While the rate of the worm’s spread had slowed by early Wednesday, experts are concerned MS Blaster worm might have a slow, steady burn, and continue to infect vulnerable machines for months. The worm, also known as LovSan, attacks a widespread security flaw found in Microsoft Windows last month. Experts had been predicting an outbreak since the flaw was revealed. Unlike most viruses, which arrive via e-mail messages, MSBlaster is sneaky. It methodically seeks out and enters computers connected to the Internet that haven’t been patched for the Windows flaw. The name "LovSan" stems from the text message that is embedded in the worm but is never displayed,
"I just want to say LOVE YOU SAN!! billy gates why do you make this possible ? Stop making money and fix your software!!"
What to do?
It may be difficult to do anything
directly from your computer since it reboots so quickly, usually within a minute or two. You may have to enlist the help of a friend's or workplace computer that is not infected, download the patches and removal tools to a floppy or burn to a cd, and then return to your infected system and apply the fixes while offline. Additionally, users may be forced to make some changes manually to their system to temporaily stop the worm's program so they can apply the fixes.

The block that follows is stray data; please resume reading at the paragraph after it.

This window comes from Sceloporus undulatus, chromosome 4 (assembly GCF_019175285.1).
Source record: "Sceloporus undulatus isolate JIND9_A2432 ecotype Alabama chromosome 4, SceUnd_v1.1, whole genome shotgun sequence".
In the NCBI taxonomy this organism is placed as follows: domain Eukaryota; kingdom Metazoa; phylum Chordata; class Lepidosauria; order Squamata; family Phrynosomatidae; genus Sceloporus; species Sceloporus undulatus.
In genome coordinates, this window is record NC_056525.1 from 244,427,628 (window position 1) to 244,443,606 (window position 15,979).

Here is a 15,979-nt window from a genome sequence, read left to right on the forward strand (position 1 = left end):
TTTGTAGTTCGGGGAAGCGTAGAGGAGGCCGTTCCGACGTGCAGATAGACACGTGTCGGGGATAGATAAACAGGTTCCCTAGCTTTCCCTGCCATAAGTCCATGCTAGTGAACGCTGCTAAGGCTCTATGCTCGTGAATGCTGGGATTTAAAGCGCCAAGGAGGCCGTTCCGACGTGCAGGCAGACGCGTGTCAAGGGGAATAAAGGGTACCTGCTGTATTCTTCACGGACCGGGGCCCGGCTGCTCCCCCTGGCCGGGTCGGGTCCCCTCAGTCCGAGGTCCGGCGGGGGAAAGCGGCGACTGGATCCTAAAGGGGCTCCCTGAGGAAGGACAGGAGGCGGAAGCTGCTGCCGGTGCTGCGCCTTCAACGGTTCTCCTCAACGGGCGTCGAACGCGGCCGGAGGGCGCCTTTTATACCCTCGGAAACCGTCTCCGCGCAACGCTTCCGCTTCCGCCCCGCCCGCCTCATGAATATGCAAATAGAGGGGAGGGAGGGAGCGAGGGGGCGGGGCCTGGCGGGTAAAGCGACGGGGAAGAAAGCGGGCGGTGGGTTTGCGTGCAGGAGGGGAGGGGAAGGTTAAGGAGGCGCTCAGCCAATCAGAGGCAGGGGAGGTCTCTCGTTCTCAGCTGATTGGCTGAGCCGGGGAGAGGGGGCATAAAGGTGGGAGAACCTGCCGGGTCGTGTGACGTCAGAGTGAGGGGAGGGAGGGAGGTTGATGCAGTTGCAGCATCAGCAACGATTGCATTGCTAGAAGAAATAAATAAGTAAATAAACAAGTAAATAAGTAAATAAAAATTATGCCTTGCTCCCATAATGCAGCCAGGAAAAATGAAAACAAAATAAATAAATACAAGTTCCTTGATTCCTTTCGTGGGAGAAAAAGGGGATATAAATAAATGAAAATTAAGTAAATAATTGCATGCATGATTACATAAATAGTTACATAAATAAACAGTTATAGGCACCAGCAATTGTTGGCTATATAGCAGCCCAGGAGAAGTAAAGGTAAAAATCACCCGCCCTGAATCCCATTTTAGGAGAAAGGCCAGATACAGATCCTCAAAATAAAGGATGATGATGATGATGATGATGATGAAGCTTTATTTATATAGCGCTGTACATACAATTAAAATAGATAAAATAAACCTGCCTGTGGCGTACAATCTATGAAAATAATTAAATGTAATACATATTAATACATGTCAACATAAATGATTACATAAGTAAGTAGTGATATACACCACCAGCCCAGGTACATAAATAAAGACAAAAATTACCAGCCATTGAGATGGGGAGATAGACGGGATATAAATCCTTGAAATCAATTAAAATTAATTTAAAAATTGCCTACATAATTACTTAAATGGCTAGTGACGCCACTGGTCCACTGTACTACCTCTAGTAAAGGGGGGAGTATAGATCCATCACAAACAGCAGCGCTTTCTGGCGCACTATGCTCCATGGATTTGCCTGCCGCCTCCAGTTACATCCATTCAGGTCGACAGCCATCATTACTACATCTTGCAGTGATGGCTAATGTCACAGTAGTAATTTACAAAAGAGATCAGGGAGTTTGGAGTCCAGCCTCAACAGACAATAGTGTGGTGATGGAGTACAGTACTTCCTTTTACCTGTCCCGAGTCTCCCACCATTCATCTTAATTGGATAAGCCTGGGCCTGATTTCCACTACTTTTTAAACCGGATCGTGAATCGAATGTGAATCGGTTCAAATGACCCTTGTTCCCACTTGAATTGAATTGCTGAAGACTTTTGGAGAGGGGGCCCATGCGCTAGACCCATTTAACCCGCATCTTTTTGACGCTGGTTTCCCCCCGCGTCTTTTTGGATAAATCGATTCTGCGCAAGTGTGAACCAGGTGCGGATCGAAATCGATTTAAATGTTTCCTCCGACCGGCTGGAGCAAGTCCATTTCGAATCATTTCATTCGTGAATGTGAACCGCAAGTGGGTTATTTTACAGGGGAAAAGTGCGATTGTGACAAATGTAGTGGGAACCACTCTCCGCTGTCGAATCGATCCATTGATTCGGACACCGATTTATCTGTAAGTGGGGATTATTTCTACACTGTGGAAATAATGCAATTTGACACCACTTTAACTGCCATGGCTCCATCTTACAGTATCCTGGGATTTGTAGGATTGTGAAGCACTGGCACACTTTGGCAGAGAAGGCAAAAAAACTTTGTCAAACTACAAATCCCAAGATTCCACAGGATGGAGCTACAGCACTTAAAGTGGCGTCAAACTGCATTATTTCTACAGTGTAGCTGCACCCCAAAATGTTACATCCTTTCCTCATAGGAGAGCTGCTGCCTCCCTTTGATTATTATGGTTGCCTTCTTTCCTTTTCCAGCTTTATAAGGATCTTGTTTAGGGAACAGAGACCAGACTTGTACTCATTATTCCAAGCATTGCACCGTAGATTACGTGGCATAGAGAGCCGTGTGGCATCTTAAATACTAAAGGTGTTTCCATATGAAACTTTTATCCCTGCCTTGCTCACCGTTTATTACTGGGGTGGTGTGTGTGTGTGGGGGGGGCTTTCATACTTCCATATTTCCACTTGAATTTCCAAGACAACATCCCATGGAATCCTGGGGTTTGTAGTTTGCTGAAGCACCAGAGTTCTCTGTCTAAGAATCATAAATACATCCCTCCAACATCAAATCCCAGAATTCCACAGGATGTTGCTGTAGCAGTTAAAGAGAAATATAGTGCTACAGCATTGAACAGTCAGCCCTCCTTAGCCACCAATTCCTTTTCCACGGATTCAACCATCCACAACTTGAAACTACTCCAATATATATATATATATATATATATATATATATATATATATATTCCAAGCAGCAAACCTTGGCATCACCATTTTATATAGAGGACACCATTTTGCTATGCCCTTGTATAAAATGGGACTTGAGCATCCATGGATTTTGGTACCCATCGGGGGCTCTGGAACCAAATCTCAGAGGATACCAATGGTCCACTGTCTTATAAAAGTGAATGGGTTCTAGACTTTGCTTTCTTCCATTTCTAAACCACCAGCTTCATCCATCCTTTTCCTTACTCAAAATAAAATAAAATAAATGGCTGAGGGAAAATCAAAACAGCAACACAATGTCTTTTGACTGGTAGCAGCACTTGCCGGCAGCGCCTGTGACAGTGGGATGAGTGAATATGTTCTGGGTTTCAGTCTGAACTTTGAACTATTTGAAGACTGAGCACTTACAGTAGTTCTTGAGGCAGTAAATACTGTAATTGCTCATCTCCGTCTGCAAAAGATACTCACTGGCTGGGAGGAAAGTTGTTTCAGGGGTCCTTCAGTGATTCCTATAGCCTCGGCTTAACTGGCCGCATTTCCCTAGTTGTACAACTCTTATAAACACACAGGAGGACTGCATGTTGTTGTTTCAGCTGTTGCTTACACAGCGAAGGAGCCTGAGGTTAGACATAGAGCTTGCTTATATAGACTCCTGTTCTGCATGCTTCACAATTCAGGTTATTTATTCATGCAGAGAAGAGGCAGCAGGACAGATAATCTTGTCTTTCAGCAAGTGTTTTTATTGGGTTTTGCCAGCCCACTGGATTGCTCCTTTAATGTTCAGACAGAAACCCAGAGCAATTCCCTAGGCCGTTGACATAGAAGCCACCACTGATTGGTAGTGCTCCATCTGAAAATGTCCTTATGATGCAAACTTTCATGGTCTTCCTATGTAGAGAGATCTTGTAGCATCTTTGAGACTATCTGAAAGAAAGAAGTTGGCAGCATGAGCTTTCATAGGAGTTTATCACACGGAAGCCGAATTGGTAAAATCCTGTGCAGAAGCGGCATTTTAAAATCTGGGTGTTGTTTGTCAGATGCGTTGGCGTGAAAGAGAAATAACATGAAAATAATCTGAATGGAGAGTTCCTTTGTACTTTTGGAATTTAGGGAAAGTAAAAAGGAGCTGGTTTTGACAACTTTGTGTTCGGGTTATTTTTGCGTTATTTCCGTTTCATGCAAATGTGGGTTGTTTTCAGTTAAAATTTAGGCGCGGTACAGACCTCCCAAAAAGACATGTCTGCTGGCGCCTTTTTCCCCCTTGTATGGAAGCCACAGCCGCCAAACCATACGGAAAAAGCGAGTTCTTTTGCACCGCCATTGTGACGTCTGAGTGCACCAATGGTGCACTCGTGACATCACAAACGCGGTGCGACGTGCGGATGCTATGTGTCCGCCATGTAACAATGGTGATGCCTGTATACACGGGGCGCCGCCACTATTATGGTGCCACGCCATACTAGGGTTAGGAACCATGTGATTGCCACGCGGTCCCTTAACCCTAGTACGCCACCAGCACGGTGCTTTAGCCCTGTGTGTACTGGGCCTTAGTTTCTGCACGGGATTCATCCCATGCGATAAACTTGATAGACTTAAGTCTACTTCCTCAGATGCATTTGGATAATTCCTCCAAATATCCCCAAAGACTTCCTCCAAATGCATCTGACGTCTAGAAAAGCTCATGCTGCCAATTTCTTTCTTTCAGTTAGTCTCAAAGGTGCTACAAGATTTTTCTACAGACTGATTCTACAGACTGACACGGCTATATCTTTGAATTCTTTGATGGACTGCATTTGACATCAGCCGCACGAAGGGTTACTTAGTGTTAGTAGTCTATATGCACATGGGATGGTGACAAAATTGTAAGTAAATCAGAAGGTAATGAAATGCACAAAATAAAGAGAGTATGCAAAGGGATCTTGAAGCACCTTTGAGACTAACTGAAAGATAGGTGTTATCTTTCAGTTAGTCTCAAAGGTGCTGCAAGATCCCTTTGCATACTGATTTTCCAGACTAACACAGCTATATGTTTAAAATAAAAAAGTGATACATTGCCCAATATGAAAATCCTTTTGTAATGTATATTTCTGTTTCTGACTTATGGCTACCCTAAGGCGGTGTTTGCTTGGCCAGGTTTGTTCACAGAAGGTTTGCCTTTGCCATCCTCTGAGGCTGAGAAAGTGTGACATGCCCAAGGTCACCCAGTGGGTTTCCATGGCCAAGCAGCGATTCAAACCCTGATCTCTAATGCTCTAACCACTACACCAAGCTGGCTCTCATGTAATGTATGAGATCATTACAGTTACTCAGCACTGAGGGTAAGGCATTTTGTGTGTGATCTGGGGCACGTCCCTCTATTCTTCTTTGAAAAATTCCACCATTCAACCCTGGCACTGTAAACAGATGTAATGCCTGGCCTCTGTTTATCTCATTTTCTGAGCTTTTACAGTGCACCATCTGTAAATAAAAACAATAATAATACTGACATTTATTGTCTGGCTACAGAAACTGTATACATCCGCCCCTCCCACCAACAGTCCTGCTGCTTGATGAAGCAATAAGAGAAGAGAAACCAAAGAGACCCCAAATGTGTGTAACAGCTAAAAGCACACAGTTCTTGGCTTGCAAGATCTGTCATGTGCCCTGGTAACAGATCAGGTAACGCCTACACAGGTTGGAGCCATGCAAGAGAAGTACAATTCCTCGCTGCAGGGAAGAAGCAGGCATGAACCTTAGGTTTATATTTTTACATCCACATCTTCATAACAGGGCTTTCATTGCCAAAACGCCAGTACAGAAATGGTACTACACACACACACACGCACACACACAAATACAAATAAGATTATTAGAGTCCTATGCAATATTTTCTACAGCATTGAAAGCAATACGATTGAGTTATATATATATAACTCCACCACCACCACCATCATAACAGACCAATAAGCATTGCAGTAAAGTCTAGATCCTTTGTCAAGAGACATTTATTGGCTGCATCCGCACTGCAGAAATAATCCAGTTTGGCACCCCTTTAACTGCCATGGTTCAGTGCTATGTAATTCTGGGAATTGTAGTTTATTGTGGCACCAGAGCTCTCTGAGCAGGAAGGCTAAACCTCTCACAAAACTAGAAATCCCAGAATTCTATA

Apply Microsoft's patch that prevents the worm from entering your computer system. You can download the patch from microsoft.com link
Erase the worm from your computer forever, by finding a specially programmed removal utility. Symantec Corporation the makers of the popular Norton Anti-Virus software have made one available
Computer users need to be fairly savvy to install these required patches and fixes to remove the Blaster worm. If you are not all that savvy, you need to find (or hire) someone who can help you get rid of this aggravating computer critter. Users, at least, can rest easy that the current worm version is not malicious as far as erasing files, formating disks, or harming hardware.